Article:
Shore Woman

Heaney revealed to DOD(p124) that ‘the fishing scenario in ‘Shore Woman’ is in fact an amalgam of two Kerry occasions – one when we went out on Kenmare Bay with Sean O’Riada and actually caught a heap of mackerel; another, reported to us by a man in Dingle, who told how his wife panicked when their boat was surrounded by porpoises’. The poem, one of a series depicting women in distress, and its epigraph linking men with the land and women with the sea identify Shore Woman as the narrator.

The piece paints all the themes, variations, dynamics and drama of a sea symphony in words.

The first movement, calm, lyrical andante cantabile, introduces a storyteller sensitive to the sound and touch of the strand: the inter-reaction of wind and grasses (the dunes with their whistling bent); the fine wind-blown particles (dry loose sand ( ) riddling round the air). Conscious of shoreline dangers the woman avoids soft ground (l’m walking the firm margin) picking out: the washed-out tints and textures of the sea’s cast-up bounty (White pocks/ Of cockle, blanched roofs [protective shell-homes] of clam and oyster); sea creatures that drink in and store (Hoard) the moonlight; the reflected moon-beams contributing to the ever restless movement of shades and tinges woven and unwoven/ Off the bay; In the distance random tidal sea-froth: At the far rocks/ A pale sud comes and goes.

As mood and focus (‘I’ to ‘we’) change the music suddenly revs from andante to molto allegro. The ebb and flow of a gentle seascape give way to frenzied in-board action: the eye-camera zooms in on doomed fish in their last throes (Under boards the mackerel slapped to death); the sheer volume of endless bounty (still we took them in at every cast) accelerates the contorted panic of cold-blooded creatures tipped into a hostile environment (Stiff flails of cold convulsed with their first breath).

The fisher knows every slight variation: cross-current (My line plumbed certainly the undertow); increases in weight as the fish are pulled in (Loaded against me once I went to draw); visual effects as the fishing-line flashed and fattened up towards the light.

He, the boatman, was at full stretch (all business in the stern). Her shout of elation (‘This is so easy that it’s hardly right’) meets male aloofness: he unhooked and coped with frantic fish/ Without speaking.

The dynamic stills to a lento pianissimo (suddenly it lulled): their boat has drifted beyond the shoal: We’d crossed where they were running. The sudden calm (the line rose / Like a let-down) gives time for visual assessment: I was conscious How far we’d drifted out beyond the head. He rejects perceived idleness: ‘Count them up at your end‘.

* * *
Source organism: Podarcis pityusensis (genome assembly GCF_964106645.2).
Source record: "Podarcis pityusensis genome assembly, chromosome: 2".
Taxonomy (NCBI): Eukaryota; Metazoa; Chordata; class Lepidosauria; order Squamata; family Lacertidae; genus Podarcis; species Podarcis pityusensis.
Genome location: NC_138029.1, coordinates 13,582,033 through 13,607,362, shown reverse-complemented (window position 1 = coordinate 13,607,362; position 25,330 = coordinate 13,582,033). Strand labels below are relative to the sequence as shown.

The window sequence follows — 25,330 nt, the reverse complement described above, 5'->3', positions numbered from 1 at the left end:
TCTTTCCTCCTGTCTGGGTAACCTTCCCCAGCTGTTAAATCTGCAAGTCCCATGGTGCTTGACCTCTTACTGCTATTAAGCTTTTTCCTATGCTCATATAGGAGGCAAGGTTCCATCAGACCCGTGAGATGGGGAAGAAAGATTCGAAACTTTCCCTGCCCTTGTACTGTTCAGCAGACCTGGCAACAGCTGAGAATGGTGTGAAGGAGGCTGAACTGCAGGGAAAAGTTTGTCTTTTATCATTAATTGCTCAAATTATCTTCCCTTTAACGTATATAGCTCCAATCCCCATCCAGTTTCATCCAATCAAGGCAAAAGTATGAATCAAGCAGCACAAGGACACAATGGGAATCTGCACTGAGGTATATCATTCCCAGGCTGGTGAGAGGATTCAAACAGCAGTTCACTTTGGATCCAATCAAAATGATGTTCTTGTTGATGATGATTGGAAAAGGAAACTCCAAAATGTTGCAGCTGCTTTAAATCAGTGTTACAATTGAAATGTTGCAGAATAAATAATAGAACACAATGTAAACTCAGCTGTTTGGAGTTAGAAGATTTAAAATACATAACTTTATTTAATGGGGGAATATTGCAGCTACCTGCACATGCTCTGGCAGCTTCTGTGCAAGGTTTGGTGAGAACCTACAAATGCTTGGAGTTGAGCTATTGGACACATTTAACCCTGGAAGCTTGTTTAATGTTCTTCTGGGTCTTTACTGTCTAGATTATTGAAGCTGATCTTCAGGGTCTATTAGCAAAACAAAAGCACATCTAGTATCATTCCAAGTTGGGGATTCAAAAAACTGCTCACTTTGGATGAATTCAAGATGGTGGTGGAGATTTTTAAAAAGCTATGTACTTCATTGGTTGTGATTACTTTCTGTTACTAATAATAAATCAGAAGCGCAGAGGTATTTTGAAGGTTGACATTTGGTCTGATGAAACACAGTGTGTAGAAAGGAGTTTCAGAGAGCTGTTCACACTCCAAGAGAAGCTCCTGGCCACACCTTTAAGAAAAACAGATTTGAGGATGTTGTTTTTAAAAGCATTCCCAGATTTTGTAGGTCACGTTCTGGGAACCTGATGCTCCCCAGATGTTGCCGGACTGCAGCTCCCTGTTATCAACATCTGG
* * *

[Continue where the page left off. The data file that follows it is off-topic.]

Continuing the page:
New threat is signaled by an accelerando animato: I saw the porpoises’ thick backs. She is alarmed by the creatures’ turbulent antics (Cartwheeling like the flywheels of the tide) and slippery gloss (Soapy and shining).

Allegro furioso: initially stunned (To have seen a hill/ Splitting the water could not have numbed me more) she is petrified by the explosiveness (the close irruption of that school), the sheer physical power of marine athletes (Tight viscous muscle) leaping ring-shaped (hooped from tail to snout) from the water (Each one revealed complete as it bowled out) and falling back again (And under).

A change of mood to drammatico serioso accompanies the clash of male and female emotions and wills: her fear (They will attack a boat./ I knew it) and request to terminate (I asked him to put in); his rejection of landlubber superstition (declared it was a yarn,/My people had been fooled by far too long) and decision to stick it out come what may: prove it now and settle it.

She compares his ‘brave’ face (Maybe he shrank when those sloped oily backs/ Propelled towards us) with her own a blind funk (I lay and screamed in a boat shipping water (Under plashed brine in an open rocking boat), where every contact spells disaster (Feeling each dunt and slither through the timber), her queasiness only heightened by the sense that the porpoise might actually be enjoying her fear: Sick at their huge pleasures in the water.

The final movement returns to the walking-pace of its first: her choice of solitude celebrates survival (I sometimes walk this strand for thanksgiving) and brings relief from ugly male-dominated domesticity (maybe it’s to get away from him/ Skittering his spit across the stove).